HC Deb 16 February 1961 vol 634 cc1764-72
Mr. Gaitskell

May I ask the Leader of the House whether he will state the business for next week.

The Secretary of State for the Home Department (Mr. R. A. Butler)

Yes, Sir. The business for next week will be as follows:

MONDAY, 20TH FEBRUARY—Supply [5th Allotted Day]:

Committee stage of the Civil Estimates and Estimates for Revenue Departments Vote on Account, 1961–62.

A debate will take place on Fuel and Power.

Also, the Committee and remaining stages of the Consolidated Fund Bill, which we do not propose to take tonight.

TUESDAY, 21ST FEBRUARY—Report and Third Reading of the Land Drainage Bill.

WEDNESDAY, 22ND FEBRUARY—Completion of the Committee stage and remaining stages of the White Fish and Herring Industries Bill.

Committee and remaining stages of the Patents and Designs (Renewals, Extensions and Fees) Bill [Lords].

Report and Third Reading of the Trusts (Scotland) Bill, and of the Local Authorities (Expenditure on Special Purposes) (Scotland) Bill, until seven o'clock.

At seven o'clock, consideration of private Members' Motions.

THURSDAY, 23RD FEBRUARY—COmmittee stage of the National Health Service Contributions Bill.

FRIDAY, 24TH FEBRUARY—Consideration of Private Members' Bills.

MONDAY, 27TH FEBRUARY—The proposed business will be a debate on Defence on a Government Motion inviting the House to approve the White Paper.

Mr. Gaitskell

Does not the right hon. Gentleman feel that Wednesday's business, which is a rather long list of Orders of one kind or another to get through by seven o'clock, is a trifle unrealistic? Supposing that he does not succeed in getting all this business completed by seven o'clock, when Private Members' Motions are to be considered, is it proposed to return to public business after ten o'clock?

May we assume that there will be a second day's debate on Tuesday, 28th February, on defence?

Mr. Butler

Wednesday's business is not very controversial. We are lured into dividing our business into controversial and non-controversial matters. No final decision has been taken on the matter to which the right hon. Gentleman referred. namely, post-ten o'clock.

I do not know whether a second day will be necessary for the debate on defence, but I suggest that we discuss that through the usual channels.

Mr. Gaitskell

Is the right hon. Gentleman aware that, although business may not be controversial it may, nevertheless, be exceedingly important? I am sure that a number of my hon. Friends will wish to make their views known, particularly on the White Fish and Herring Industries Bill.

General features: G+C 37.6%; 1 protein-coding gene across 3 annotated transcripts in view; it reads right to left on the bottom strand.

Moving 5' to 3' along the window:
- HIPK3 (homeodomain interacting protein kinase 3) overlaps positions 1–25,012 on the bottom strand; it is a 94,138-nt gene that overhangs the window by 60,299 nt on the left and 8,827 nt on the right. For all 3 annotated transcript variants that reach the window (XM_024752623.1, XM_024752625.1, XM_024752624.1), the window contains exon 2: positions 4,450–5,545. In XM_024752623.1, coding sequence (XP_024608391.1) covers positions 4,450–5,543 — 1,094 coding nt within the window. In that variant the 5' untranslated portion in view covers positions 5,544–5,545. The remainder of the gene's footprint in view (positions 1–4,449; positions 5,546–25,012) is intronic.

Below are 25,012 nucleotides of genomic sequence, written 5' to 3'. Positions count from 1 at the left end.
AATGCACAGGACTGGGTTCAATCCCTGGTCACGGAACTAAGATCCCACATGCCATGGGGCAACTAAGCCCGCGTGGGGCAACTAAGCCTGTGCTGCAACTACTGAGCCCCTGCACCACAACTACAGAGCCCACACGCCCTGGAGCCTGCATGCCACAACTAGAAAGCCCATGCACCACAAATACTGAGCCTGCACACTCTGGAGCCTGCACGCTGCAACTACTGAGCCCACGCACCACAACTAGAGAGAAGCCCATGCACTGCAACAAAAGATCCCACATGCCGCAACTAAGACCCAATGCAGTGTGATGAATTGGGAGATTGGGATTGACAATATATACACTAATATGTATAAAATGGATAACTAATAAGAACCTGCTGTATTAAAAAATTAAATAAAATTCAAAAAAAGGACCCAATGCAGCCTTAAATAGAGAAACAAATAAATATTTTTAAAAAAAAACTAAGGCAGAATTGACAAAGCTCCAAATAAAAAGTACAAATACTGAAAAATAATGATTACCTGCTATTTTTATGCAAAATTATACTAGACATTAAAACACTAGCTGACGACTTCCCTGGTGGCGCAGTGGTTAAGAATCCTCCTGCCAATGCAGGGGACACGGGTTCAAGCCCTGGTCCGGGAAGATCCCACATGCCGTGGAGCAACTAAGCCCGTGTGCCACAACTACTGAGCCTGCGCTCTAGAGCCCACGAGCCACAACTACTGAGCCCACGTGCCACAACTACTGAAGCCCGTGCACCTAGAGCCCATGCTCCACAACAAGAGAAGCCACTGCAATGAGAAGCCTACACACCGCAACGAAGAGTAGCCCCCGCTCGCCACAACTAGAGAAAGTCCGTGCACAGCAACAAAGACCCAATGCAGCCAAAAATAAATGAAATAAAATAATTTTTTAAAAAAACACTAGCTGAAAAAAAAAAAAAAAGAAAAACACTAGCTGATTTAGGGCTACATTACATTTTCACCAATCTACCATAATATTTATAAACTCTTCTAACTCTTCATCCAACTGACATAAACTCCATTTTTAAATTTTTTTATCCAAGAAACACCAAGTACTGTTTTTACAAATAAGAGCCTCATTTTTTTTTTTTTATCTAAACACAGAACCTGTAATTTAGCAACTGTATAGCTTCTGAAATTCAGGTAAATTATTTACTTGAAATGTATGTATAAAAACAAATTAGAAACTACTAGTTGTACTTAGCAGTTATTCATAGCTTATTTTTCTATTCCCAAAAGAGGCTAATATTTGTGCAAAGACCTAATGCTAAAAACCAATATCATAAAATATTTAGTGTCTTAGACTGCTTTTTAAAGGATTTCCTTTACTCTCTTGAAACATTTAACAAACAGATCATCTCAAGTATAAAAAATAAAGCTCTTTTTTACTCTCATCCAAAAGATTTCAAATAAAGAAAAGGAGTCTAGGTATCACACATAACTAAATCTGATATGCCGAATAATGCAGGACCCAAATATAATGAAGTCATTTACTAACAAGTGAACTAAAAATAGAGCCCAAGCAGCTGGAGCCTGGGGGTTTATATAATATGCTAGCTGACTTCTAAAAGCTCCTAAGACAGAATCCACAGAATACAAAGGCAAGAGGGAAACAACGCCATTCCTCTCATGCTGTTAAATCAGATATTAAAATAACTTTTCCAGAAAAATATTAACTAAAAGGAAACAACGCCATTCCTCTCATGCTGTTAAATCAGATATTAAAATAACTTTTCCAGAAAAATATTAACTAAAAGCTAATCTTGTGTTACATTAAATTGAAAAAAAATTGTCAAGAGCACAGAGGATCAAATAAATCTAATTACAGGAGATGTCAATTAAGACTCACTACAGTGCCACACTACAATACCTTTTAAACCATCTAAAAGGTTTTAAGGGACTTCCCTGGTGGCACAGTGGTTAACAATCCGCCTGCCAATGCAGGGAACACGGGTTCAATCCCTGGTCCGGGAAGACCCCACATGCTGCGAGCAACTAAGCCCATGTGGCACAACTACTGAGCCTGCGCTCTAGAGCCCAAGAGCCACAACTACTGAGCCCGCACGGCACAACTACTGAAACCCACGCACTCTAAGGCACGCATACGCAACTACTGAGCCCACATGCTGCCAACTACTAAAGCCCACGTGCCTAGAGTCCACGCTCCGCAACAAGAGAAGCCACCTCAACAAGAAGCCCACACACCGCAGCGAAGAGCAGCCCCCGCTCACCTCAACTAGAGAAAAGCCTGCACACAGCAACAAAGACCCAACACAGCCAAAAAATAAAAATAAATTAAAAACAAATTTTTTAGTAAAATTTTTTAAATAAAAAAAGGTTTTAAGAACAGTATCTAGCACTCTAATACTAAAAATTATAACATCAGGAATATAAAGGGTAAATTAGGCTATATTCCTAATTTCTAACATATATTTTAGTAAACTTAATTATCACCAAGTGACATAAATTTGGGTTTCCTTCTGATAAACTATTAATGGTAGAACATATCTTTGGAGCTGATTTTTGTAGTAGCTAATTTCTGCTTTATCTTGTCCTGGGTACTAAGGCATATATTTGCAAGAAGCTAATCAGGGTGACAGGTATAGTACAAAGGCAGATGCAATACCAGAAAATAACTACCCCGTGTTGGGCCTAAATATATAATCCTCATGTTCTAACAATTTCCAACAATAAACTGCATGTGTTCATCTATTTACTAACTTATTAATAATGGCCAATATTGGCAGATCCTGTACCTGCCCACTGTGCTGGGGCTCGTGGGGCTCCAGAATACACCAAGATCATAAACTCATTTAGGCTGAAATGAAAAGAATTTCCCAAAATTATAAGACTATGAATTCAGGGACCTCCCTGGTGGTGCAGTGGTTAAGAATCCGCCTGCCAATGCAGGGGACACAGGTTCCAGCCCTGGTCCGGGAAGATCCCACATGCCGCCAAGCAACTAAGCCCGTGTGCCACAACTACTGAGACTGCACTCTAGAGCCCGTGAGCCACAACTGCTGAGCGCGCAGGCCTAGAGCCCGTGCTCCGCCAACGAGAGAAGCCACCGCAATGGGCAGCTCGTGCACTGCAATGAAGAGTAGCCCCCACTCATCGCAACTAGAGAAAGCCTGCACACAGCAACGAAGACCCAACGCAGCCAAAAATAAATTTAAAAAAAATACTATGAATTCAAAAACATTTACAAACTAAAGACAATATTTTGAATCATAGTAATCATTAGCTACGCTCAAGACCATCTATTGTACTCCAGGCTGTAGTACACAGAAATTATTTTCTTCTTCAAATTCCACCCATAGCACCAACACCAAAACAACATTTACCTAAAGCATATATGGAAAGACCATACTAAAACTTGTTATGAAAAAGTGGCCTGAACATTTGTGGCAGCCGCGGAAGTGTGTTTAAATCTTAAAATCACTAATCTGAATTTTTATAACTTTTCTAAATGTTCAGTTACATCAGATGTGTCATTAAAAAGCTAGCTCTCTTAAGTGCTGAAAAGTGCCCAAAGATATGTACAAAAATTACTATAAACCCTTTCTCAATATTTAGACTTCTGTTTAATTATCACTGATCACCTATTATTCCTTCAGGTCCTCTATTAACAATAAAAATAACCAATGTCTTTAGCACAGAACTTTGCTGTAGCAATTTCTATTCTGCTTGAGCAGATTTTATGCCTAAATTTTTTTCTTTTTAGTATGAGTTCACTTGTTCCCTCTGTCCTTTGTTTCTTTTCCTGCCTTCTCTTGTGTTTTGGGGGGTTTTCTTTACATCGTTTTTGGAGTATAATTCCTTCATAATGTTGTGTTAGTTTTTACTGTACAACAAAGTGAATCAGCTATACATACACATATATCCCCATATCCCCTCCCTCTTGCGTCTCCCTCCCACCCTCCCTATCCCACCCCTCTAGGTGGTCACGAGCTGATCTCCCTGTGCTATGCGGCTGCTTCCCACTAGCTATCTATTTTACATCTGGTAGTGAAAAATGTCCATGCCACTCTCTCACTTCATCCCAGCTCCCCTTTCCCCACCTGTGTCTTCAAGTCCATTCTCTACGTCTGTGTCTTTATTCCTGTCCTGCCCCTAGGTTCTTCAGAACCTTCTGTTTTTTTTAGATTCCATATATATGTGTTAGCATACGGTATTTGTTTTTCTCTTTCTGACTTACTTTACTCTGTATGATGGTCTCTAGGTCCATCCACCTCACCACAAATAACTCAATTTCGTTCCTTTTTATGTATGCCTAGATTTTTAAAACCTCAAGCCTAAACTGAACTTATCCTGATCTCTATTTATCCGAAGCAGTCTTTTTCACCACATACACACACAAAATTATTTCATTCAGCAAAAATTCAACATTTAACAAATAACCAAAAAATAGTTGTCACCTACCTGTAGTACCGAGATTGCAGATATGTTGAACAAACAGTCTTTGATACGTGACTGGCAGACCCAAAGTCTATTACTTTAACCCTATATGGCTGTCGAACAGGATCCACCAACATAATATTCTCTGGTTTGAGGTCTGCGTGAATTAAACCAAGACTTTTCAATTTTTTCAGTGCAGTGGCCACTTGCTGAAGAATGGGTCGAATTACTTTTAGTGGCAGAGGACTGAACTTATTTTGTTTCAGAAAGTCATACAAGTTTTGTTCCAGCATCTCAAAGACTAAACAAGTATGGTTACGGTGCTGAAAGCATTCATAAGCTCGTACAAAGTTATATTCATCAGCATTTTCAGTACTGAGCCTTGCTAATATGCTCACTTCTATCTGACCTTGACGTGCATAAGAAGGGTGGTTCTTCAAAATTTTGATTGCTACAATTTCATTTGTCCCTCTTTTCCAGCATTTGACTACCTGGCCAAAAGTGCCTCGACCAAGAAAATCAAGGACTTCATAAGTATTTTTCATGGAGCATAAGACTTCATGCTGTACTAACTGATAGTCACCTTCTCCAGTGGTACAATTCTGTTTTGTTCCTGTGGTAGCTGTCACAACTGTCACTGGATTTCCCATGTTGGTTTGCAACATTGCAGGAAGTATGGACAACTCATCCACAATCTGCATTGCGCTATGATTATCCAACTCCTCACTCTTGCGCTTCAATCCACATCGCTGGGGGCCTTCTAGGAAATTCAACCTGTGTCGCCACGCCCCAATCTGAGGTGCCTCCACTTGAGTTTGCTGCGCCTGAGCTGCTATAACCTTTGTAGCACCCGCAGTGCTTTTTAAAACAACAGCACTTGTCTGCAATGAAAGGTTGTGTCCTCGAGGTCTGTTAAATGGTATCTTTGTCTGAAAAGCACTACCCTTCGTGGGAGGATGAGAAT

Can the right hon. Gentleman tell us when the Minister of Housing and Local Government will make a statement in the House of Commons on the Government's new housing policy so that hon. Members can question him?

Mr. Butler

I will discuss that with my right hon. Friend.

Mr. Dudley Williams

Does not my right hon. Friend think that if Government business on Wednesday is not completed by seven o'clock we should use up part of the private Members' time?

Mr. Butler

No, Sir. The arrangement for private Members' time was deliberately made and it should be reserved for private Members.

Mr. Driberg

Would the right hon. Gentleman say whether, in view of the recent grave events in the Congo, he will be able to find time soon for a debate on the Congo situation?

Mr. Butler

I have already mentioned this matter to my noble Friend the Secretary of State for Foreign Affairs. The whole matter is at present very much in the hands of the United Nations. I will reaffirm to him that there has been a request for a debate and discuss the matter with my right hon. Friend the Prime Minister.

Mr. Fell

My right hon. Friend will have seen a Motion on the Order Paper on Northern Rhodesia.

[That this House calls on Her Majesty's Government in considering the constitutional future of Northern Rhodesia to maintain the basis of non-racial representation, laid down by Her Majesty's Government in 1958, within the Federation of Rhodesia and Nyasaland.]

Could he tell us whether there will be a statement on the Conference very shortly?

Mr. Butler

That matter is governed by the fact that the Northern Rhodesian Conference is still sitting. It is impossible to make a statement during the sitting of the Conference, because the matter has not yet been brought to finality. But it is our wish that a statement should be made to the House at the earliest opportunity consistent with what I have said.

Mr. Callaghan

is the right hon. Gentleman aware that this statement is awaited with even graver anxiety in Northern Rhodesia than in the House? In the concluding stages of these negotiations, would the right hon. Gentleman represent that it is vitally important that an agreement, if such can be reached, should enable delegates to the Conference to return to their country knowing that they can carry their people with them?

Mr. Butler